Give them less and hopefully they will give you more. This is the idea of a lot of bloggers out there, including @DanMeyer . He wants to give students less information and make them brainstorm and estimate before tackling a problem.
I did this project early in the school year. Our freshmen have BYOD, so I wanted to make use of the laptops. I had students work in groups and plan a trip to Disney. They were to work in google docs to create a powerpoint and only had a week to do the project because goodness knows you can take forever to plan a trip to Disney World.
I presented them with the basic premise and then had them ask me questions:
1st one: "How do we get there?" Well, I am blessed with a small class so there were only 3 groups I had to assign. I told one group they were flying, one group they were driving the family car the full way, and one group (we live in MA) they were to drive their car to Maryland, stay at a friend's house and then fly from MD to Florida (my family actually did this once to save on airfare.)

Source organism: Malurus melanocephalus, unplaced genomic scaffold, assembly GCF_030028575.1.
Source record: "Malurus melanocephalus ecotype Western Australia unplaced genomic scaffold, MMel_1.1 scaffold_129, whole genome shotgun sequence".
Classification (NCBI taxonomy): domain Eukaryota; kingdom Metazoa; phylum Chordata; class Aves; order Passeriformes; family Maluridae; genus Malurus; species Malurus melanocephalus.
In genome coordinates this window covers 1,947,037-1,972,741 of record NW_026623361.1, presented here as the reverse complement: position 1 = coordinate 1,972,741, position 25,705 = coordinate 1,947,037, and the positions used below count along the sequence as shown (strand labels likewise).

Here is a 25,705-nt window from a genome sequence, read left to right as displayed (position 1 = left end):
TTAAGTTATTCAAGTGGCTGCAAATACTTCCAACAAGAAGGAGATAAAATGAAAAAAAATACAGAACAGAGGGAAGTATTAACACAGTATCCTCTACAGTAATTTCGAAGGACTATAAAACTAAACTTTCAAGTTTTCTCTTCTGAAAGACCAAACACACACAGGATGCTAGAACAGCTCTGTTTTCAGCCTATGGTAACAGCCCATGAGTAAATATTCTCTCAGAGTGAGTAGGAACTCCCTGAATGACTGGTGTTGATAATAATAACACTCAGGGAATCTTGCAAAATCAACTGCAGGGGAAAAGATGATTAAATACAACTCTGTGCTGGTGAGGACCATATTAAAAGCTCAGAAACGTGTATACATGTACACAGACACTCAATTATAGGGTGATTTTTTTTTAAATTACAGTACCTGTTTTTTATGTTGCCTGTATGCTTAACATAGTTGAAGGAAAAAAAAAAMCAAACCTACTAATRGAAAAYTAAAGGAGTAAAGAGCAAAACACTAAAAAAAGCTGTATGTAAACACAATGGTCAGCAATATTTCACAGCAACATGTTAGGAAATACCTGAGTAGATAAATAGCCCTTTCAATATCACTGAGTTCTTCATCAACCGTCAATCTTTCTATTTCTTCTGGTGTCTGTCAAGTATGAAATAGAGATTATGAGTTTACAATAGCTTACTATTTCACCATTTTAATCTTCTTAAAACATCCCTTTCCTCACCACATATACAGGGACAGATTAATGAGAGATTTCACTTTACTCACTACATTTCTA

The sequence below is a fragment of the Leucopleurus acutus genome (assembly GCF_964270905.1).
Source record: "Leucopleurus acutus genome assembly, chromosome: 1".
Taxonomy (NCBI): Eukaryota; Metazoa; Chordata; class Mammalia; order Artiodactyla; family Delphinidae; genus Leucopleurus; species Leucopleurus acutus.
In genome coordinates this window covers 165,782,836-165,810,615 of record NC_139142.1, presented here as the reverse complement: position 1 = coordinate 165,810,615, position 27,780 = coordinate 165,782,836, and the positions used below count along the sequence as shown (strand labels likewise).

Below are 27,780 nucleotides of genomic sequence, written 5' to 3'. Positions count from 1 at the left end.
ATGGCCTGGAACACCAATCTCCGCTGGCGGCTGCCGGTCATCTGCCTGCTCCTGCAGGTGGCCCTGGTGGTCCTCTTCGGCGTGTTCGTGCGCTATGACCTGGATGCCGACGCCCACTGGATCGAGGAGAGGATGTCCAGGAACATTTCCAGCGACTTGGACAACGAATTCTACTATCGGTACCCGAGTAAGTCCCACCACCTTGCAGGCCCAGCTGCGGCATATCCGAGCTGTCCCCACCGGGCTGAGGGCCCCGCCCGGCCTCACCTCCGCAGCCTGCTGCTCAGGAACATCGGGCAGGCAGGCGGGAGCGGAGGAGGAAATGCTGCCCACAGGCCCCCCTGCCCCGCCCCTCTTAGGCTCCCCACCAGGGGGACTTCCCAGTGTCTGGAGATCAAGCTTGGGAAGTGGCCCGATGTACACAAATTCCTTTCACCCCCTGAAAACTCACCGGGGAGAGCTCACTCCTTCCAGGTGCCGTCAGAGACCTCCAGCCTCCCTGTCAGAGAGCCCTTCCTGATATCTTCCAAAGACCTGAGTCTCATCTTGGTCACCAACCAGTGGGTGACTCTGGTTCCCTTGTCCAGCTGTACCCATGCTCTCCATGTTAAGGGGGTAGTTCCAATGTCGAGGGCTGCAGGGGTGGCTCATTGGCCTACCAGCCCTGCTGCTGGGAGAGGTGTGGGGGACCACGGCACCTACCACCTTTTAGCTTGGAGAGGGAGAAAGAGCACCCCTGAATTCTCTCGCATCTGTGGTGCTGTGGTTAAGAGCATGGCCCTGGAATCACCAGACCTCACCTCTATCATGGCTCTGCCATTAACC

2nd question: "How much money do we have?" I told them $8,000. They were very excited.
3rd: "Who's going?" I told them a family of 4, mom, dad, a 10 year old and a 14 year old.
When? Nov 3-Nov 10, 2012.
Where do we stay? In the park.
Where do we eat? you decide.
As a class we brainstormed possible costs - food there, food on the travel, sunscreen, park tickets, transportation costs, hotel costs, souvenirs. Then, we brainstormed sties they might visit and finally they got to work.
I did tell them they needed to include some math in there - equations, tables, or graphs.
It was one of my favorite classes all year. They were immediately engaged. They started dividing up the work right away. They really are going at working collaboratively. And, then it was all up to them. I just walked around listening to their conversations:
"Let's stay at a Hotel 8 and stay for real cheap."
"Let's eat at McDonald's off the dollar menu." (I guess they didn't think that $8,000 was so great after all.)
"If we stay at the Grand Floridian that will be $5,500 and almost all our money."
One group was looking at all the costs separately and then someone found the packages, so they compared the two methods.
The group that was flying even remembered to include the cost of parking at the airport.
It worked. I gave them a little and they put it all together on their own!
Here are the instructions: (nope, can't find them right now. I will add them later if I can find it.)
Here is one of the students' powerpoints: Disney Student Project